Dungannon

Dungannon boasts a lofty hilltop position, which has spectacular views over the surrounding countryside. It has a long history as the seat of the mighty O’Neill’s and as a former railway junction where branch trains from Cookstown joined the main Great Northern Line from Portadown to Omagh. An urban park called the Railway Park has been constructed on the route of the old line through the town. Today it is still the administrative centre for the Borough. The shopping and business centre of the town is extensive with main thoroughfares radiating from the long Market Square. The street names each have significance connected to the town’s long history.


Buildings of Interest


Former Police Station

Dates back to 1871, built in Scottish Baronial style. Legend has it that the rather curious design of this building is due to the plans for Dungannon being mixed up with those for a police station to be built in the Khyber Pass in India.

St. Anne’s Church

The present church dates from 1869 although the first church in the 14th century was at Drumglass at the edge of the town. It was well endowed by the Knox family who feature much in the history of the town. The Roman Catholic Church: built in 1876 in French Gothic Style, Its tower is 195ft high making it the tallest building in Dungannon.

The Methodist Church

Is the oldest, built in 1850 and carries on the tradition of worship that dates from the three visits, during the 18th century of John Wesley.

The Quaker Church at the Grange

Was once visited by the noted John Bright (1811 - 1889), noted Quaker, British radical and liberal statesman.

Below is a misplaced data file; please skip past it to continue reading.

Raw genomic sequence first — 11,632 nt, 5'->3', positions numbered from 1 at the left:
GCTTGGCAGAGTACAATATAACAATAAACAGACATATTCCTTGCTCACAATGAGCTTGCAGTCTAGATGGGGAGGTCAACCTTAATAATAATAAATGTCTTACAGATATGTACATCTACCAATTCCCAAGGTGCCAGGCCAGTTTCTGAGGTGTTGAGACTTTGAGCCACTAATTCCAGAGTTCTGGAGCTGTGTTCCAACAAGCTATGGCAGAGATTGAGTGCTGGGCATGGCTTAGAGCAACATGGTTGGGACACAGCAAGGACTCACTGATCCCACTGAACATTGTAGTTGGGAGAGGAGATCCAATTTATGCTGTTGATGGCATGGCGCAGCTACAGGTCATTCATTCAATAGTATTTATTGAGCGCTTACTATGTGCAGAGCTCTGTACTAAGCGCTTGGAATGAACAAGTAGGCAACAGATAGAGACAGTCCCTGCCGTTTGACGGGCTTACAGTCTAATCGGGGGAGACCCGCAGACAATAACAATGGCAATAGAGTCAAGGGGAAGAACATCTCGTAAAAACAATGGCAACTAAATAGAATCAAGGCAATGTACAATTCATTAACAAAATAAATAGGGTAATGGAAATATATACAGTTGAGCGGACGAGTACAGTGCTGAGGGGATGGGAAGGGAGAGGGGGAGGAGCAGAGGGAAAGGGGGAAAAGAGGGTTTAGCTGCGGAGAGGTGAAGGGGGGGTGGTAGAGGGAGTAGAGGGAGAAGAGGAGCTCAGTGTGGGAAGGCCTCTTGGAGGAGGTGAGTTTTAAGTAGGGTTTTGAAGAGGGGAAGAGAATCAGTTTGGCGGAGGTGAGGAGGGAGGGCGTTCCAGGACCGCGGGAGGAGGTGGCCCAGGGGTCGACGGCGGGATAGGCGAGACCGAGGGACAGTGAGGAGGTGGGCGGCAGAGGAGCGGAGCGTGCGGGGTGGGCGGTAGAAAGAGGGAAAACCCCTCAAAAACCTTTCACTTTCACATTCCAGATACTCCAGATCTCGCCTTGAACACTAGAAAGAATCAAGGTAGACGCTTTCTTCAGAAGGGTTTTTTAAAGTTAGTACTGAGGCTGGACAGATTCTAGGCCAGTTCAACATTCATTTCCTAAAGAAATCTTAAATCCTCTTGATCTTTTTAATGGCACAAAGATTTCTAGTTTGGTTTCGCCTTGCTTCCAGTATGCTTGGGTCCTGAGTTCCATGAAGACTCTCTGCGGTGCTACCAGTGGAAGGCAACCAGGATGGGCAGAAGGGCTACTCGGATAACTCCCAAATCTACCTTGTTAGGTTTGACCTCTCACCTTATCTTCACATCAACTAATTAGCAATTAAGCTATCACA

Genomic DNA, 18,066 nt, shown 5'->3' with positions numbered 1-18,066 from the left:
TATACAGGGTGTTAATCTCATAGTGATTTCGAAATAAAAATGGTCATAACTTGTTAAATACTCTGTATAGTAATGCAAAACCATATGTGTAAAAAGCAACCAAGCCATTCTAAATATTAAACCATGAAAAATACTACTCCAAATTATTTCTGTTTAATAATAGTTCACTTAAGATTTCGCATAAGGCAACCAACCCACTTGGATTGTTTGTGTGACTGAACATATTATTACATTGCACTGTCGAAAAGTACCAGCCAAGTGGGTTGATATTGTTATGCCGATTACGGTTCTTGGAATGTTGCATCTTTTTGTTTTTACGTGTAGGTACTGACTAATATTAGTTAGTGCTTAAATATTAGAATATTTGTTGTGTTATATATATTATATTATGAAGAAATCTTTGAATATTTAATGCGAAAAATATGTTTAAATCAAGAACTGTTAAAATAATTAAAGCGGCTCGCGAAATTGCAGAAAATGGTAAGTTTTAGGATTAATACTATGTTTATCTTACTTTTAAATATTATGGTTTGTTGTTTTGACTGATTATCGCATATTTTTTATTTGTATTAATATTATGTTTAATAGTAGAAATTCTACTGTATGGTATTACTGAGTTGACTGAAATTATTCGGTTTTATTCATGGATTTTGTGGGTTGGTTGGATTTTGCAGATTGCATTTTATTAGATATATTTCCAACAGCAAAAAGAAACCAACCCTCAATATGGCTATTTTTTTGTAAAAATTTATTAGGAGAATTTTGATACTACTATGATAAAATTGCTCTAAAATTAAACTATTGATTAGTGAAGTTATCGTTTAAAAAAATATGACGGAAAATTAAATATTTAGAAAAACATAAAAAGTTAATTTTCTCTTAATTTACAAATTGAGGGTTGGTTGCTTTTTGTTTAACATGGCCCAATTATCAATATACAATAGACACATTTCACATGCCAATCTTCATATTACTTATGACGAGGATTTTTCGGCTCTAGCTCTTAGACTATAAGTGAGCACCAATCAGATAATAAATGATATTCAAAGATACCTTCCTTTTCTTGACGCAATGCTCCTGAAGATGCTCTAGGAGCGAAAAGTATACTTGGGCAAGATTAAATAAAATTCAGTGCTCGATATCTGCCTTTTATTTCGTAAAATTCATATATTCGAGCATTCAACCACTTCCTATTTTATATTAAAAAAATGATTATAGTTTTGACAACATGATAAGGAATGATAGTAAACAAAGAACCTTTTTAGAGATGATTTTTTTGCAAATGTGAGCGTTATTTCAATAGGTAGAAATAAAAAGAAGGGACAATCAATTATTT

The Royal School

Is a Co-Educational Day and Boarding Grammar School founded in 1608 by King James 1 and granted a Royal Charter in 1614. It moved to its present site in Northland Row in 1786.

Ranfurly House Arts & Visitor Centre

Formerly known as Bank Building built in 1854 it now houses a magnificent arts centre and interpretative display telling the story of the Flight of the Earls and the Plantation of Ulster.  The Hill of the O’Neill Public Park is a significant new visitor attraction for the region boosting views over the nine counties of Ulster.

Dungannon is a town with many historical buildings and monuments bearing witness to its importance and influence throughout the centuries. Tourists visiting the town will have the opportunity to take the Heritage Trail of this wonderful town steeped in history.

Aside from its history the town has many other things to offer the visitor such as recreation and sport with its impressive modern leisure centre, 18-hole golf course, a well-equipped library, attractive parks and a wide range of sports, church, youth and social clubs are amongst the town’s facilities. The town can boast a famous rugby club, which can field half a dozen teams at the same time on a Saturday afternoon and has produced players for the national side. A number of celebrities both in the sporting and entertainment fields have come from the town. The Linen Green with its history of Moygashel Linen is a very popular attractions of the town and its area.